Joyce Briscoe

Joyce, Dec. 2005, after receiving ACLU Volunteer of Year Award
Photo by Merri Rudd, (c) 2006, All Rights Reserved

A reunion for Joyce is planned for Friday, November 3, 2006, 3-7 p.m., Hispanic Cultural Center, Albuquerque. Click here for details.

Joyce Briscoe, 56, and her long-time friend and colleague Allys (Alice) Brice, 63, died when their car collided with a semi-truck on September 13, 2006. You can read the words, imagine the gruesome, and feel the kick in the heart pretty easily by viewing the news articles about their deaths.

Albuquerque Tribune Article

What you can’t know are the numbers of lives that Joyce and Alice touched and changed and inspired over the span of 30 years. I did not know Alice; I knew Joyce. And I cannot let the untimely death of Joyce Briscoe go by without comment.

Joyce was a tireless advocate on behalf of human and civil rights, well-known within and outside of the legal community. She volunteered thousands of hours to help protect the ideals she held so dear. Peace, justice and equality were not just abstract concepts to Joyce; she worked nonstop to enact positive change within our community. She volunteered nearly full-time at the American Civil Liberties Union (ACLU) office in Albuquerque, for free, for fun, for conviction when she didn’t have to do a darn thing. She was “retired,” after all. She chose to volunteer, she chose to contribute, she chose to stay vigilant in today’s troubled times.

Joyce revered the U.S. Constitution, the legal and judicial systems, and the basic rights that formed our nation’s foundation. She was informed and engaging. She was never complacent, always hopeful. Even those who disagreed with Joyce probably liked her. Joyce packed more life and action into her 56 years than most of us could accomplish in several lifetimes.

Joyce also taught school for 25 years. I imagine she taught countless students to think independently and to analyze all sides of an issue before taking a position. She supported unpopular positions, based on principle. She lived with integrity. She did right for right’s sake. One of Joyce’s former students posted an eloquent and insightful tribute to Joyce at: (Remembering Joyce Briscoe, September 17, 2006). Still other students posted rememberances on the Albuquerque Tribune blog site link listed above.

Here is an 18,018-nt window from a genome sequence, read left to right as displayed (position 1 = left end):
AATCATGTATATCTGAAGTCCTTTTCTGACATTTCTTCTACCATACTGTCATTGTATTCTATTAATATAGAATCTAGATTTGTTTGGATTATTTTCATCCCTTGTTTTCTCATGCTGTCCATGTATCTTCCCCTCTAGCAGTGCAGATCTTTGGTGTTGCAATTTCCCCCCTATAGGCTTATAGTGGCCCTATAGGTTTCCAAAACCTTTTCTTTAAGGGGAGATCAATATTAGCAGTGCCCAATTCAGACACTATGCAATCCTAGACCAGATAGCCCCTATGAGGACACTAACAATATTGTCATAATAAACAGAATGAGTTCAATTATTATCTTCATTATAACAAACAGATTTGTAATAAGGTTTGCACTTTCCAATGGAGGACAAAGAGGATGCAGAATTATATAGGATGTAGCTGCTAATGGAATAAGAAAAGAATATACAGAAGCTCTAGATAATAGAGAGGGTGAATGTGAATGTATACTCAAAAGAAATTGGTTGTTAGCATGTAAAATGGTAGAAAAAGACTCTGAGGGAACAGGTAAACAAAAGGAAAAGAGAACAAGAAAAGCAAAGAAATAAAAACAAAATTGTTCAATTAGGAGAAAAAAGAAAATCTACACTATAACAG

Those of us who knew Joyce personally can attest that she radiated goodness and genuine care for others. She was feisty and fun; she had a compassionate heart and a resolve of steel. Whether Joyce was teaching, taking a yoga class, blogging about civil liberties, or organizing major community events, she did so with fervor and flair. May we all live our finite lives with the grace and joy and passion with which Joyce Briscoe lived hers. She deserved at least 30 more years of rabble-rousing, conscience-raising, and spirited discourse.

The glowing (and sometimes hyperbolic) adjectives that people use when describing those who have died will not be exaggerations in Joyce’s case. She was a remarkable and classy lady. We who count ourselves among her family, friends, students, and colleagues are utterly heartbroken by her absence. The best we can do to honor Joyce and Alice is to keep trying, to keep working, to keep hoping for better times.

Other tributes:
Former Albuquerque Mayor Jim Baca has posted a blog entry at:

Portions of this blog entry first appeared in the Albuquerque Journal, Business Outlook Section, “Ask the Probate Judge” column on Thursday, September 21, 2006. Reprinted with permission.

Judge Merri Rudd
Bernalillo County Probate Judge

2 Responses to “Joyce Briscoe”

  1. MR says:

    I cannot thank you enough for including such a lovely tribute to Joyce Briscoe. I was a student of Joyce’s at La Cueva High School, and we remained friends through my college years and into young adulthood. Everyone has that one teacher who inspires, encourages and challenges them like no other; Joyce was mine. I credit her for my decision to major in Literature at Bryn Mawr College and the University of Southern California. And although we had very little in common personally, we forged a fantastic friendship based in a shared thirst for literature. As Joyce desired no memorial service, I have been searching for ways to remember her and grieve her death. I so appreciated the words in your column. Thank you, Francesca

  2. Lynn Tanksley says:

    Amazingly enough, after 18 years and 10 moves, I found on my bookshelf a notebook of notes from her English class in 86-87. One piece I had punched holes in and included is a half-sheet with questions to answer as we watched the movie Apocaplyse Now. It was only a half-sheet because there were only a few questions. And at the top of the paper it says “Use Recycled Paper.” Doesn’t that just bring back the memories?